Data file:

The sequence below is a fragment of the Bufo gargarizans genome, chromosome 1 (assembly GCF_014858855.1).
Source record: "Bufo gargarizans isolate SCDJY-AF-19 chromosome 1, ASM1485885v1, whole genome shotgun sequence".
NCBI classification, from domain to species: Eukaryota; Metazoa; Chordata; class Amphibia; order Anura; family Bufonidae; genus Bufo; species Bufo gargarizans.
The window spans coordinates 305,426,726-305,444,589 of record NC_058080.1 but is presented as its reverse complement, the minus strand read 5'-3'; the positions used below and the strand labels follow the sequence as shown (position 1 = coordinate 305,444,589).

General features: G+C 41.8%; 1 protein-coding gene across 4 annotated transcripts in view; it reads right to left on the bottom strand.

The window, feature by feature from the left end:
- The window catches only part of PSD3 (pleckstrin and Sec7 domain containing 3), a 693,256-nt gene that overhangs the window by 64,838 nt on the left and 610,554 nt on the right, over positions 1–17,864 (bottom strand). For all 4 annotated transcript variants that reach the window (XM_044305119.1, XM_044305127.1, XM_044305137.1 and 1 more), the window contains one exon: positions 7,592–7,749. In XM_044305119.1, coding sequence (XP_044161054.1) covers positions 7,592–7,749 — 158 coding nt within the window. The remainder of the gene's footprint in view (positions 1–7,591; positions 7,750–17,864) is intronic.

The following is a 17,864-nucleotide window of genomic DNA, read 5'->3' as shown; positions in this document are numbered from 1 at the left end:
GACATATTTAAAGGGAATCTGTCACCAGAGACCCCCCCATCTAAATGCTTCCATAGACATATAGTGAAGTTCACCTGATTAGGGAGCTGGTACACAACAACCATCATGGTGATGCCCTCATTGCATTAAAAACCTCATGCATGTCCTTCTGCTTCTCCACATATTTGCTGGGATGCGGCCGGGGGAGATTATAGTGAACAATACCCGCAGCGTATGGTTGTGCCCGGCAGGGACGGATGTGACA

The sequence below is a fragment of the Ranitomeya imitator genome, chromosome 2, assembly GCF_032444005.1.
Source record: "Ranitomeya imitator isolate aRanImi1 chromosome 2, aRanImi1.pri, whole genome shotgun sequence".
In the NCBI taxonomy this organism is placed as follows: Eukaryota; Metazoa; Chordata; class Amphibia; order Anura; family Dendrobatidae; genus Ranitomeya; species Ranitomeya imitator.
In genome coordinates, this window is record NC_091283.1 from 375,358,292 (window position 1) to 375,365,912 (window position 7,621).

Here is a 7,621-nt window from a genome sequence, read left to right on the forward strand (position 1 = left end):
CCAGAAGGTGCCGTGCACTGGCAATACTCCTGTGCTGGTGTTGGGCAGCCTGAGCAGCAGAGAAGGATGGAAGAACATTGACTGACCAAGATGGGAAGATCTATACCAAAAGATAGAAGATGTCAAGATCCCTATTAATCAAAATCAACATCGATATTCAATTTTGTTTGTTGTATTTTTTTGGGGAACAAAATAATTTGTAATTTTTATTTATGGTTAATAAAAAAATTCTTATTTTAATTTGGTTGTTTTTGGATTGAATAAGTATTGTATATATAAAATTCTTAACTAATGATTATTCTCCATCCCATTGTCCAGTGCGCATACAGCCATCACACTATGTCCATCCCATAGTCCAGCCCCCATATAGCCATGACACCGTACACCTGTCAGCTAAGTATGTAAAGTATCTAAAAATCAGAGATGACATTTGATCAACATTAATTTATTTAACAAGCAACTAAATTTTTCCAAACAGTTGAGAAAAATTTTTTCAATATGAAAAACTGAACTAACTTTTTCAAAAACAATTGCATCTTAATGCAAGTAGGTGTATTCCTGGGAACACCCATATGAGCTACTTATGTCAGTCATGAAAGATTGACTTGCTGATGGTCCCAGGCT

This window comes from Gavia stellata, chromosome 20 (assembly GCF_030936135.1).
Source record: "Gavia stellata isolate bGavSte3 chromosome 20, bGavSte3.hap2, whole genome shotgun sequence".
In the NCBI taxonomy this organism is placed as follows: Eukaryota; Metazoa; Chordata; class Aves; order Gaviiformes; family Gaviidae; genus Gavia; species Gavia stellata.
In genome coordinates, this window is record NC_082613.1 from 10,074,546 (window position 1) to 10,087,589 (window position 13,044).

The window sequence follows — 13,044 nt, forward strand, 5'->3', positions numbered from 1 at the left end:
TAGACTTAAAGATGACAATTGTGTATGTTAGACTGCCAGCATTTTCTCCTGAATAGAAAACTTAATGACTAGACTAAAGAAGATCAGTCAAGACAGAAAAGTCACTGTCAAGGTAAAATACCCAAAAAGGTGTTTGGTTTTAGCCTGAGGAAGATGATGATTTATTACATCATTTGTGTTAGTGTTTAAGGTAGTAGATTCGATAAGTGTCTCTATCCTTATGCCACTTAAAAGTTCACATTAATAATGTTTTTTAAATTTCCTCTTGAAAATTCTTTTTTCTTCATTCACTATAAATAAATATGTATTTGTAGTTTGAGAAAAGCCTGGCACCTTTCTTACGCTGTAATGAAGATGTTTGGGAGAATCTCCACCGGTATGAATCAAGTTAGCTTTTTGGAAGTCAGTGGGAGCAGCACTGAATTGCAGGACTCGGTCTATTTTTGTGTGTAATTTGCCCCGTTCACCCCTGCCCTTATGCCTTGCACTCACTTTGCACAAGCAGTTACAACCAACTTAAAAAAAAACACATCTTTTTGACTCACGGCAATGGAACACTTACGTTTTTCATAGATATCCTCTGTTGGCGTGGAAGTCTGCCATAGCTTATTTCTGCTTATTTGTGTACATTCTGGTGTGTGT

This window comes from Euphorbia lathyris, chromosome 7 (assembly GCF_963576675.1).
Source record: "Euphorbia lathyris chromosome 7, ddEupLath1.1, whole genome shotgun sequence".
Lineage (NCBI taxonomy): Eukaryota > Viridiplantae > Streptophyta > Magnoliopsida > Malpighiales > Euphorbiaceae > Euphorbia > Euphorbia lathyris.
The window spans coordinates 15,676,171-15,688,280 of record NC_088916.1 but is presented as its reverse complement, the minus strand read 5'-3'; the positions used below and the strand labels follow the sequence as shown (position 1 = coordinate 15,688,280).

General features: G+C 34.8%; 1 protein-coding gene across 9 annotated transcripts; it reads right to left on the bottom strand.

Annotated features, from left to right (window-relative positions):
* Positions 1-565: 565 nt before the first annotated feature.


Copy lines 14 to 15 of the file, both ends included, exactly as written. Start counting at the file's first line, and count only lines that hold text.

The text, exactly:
Here is a 7,621-nt window from a genome sequence, read left to right on the forward strand (position 1 = left end):
CCAGAAGGTGCCGTGCACTGGCAATACTCCTGTGCTGGTGTTGGGCAGCCTGAGCAGCAGAGAAGGATGGAAGAACATTGACTGACCAAGATGGGAAGATCTATACCAAAAGATAGAAGATGTCAAGATCCCTATTAATCAAAATCAACATCGATATTCAATTTTGTTTGTTGTATTTTTTTGGGGAACAAAATAATTTGTAATTTTTATTTATGGTTAATAAAAAAATTCTTATTTTAATTTGGTTGTTTTTGGATTGAATAAGTATTGTATATATAAAATTCTTAACTAATGATTATTCTCCATCCCATTGTCCAGTGCGCATACAGCCATCACACTATGTCCATCCCATAGTCCAGCCCCCATATAGCCATGACACCGTACACCTGTCAGCTAAGTATGTAAAGTATCTAAAAATCAGAGATGACATTTGATCAACATTAATTTATTTAACAAGCAACTAAATTTTTCCAAACAGTTGAGAAAAATTTTTTCAATATGAAAAACTGAACTAACTTTTTCAAAAACAATTGCATCTTAATGCAAGTAGGTGTATTCCTGGGAACACCCATATGAGCTACTTATGTCAGTCATGAAAGATTGACTTGCTGATGGTCCCAGGCT